Alex: Being from Cheltenham, was being back in the countryside quite nostalgic for you?
Josh: I grew up in the countryside but I didn’t have that isolation that Johnny has. His lifestyle is very remote, he has a local pub and he works crazy hours so he doesn’t get to see a lot. At the beginning of the film it’s getting up, working, finishing work, getting pissed, having casual sex, going to bed and repeating, then Gheorghe comes along and opens a new world. My upbringing was totally different, that’s why this project was so exciting. It required a transformation. I empathise with Johnny but we are such different people.
Alex: With the film’s remote location not often being a setting for LGBTQIA films, do you think this film is helpful for people in the same position?
Josh: In many ways that part of the world isn’t necessarily represented on film, regardless of it being an LGBTQIA film. We don’t see that side of things, and that’s certainly a big aspect of it. All the people that I met over there, they’re excited to see the film. How many films do you see looking at sheep farmers? I think all the locals will be pleased to see it.
Alex: It’s good to have someone giving a spotlight to different lifestyles.
Josh: The lifestyle that they lead there is so intense and there’s so much to it. The whole point for me is that the character has such a dense life of continual repetition, the farm totally relies on him. For a young man to have so much responsibility on his shoulders, to take that world and make something hopeful and romantic is credit to Francis and I hope people feel the same way.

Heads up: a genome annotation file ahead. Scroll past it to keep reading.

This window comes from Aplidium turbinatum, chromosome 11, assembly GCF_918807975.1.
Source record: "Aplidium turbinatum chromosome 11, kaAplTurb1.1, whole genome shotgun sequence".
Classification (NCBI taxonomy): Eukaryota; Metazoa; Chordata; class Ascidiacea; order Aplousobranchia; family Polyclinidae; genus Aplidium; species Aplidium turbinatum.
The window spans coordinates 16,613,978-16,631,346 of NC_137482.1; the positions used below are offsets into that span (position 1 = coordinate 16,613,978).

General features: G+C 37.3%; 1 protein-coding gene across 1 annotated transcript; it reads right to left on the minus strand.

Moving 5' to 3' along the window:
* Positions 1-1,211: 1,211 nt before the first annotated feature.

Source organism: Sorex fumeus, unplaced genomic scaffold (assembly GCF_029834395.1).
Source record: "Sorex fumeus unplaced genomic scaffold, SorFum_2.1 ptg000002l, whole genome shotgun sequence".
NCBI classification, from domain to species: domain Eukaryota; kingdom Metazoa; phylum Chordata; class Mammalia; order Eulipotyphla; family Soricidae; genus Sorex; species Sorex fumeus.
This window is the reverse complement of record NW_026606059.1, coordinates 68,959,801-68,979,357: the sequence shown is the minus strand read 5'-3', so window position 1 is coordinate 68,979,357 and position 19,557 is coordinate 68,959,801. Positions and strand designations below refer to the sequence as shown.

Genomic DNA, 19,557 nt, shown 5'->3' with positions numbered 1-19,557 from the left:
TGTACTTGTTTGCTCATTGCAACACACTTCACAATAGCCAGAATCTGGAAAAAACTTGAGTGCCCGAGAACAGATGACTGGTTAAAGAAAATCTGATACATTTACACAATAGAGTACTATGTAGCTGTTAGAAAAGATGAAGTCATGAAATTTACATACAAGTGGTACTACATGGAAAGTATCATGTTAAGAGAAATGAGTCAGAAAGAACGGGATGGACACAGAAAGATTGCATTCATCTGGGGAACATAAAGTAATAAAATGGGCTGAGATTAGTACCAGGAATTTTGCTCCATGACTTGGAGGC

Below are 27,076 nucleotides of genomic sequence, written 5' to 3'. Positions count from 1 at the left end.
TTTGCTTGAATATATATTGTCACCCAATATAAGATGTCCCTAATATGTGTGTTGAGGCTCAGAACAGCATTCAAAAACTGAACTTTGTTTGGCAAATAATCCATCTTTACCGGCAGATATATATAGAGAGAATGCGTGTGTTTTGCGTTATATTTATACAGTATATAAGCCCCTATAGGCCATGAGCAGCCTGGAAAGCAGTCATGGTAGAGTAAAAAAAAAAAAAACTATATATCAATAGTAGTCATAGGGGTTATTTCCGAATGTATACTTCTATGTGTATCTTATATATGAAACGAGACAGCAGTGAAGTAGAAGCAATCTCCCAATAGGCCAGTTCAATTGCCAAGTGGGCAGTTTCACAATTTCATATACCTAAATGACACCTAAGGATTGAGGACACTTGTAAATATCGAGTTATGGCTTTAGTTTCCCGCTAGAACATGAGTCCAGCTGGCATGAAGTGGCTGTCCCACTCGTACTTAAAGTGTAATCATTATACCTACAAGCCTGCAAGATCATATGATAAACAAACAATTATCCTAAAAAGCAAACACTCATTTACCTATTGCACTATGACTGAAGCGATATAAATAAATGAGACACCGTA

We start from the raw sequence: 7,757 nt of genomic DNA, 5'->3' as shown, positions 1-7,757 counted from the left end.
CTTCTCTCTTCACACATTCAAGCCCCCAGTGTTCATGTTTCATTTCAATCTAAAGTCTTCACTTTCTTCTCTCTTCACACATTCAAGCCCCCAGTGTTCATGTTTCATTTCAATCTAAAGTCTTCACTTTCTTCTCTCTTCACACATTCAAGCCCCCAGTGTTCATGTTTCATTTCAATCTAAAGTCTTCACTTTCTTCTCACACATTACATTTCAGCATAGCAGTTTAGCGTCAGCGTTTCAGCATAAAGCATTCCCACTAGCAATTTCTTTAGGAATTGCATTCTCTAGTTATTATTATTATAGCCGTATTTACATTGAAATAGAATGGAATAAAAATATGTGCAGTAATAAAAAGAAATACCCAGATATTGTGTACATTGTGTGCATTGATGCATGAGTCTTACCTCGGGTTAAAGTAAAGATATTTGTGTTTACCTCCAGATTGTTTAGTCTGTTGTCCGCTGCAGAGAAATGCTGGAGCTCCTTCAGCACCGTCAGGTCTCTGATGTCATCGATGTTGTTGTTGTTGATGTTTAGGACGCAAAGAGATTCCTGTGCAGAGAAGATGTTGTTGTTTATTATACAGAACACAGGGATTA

Alex: Do you have anything special you bring with you when you’re away filming?
Josh: I tend to leave everything behind when I go away. I find it exciting going away from London, especially with that job. If you’re entering a character like that it’s good to start fresh and I worked very closely with the costume department, deciding exactly how Johnny would dress and be. I like the idea of stripping your own identity.
Alex: Did the costume department have to alter a load of the outfits since you lost so much weight whilst filming?
Josh: I always planned to lose a fair amount of weight, Francis and I had a clear image of how we wanted Johnny to look. Part of that was we wanted him initially lean but we wanted to show how unhealthy his lifestyle was as his diet was more for necessity. I think altogether I lost three stone in weight, but we liked how the costume ended up being too big for him and a bit rough and ready, that concept of showing of the lack of care worked out quite well.
Alex: How was the experience working with Alec Secareanu?
Josh: Once I was cast, Alec was brought in with three of four other Romanian actors. They all screen tested with me and it was obvious from the beginning that Alec was perfect for the role. He’s been brilliant and gave a phenomenal performance in a second language. We are still friends and all these festivals are good to link up with him.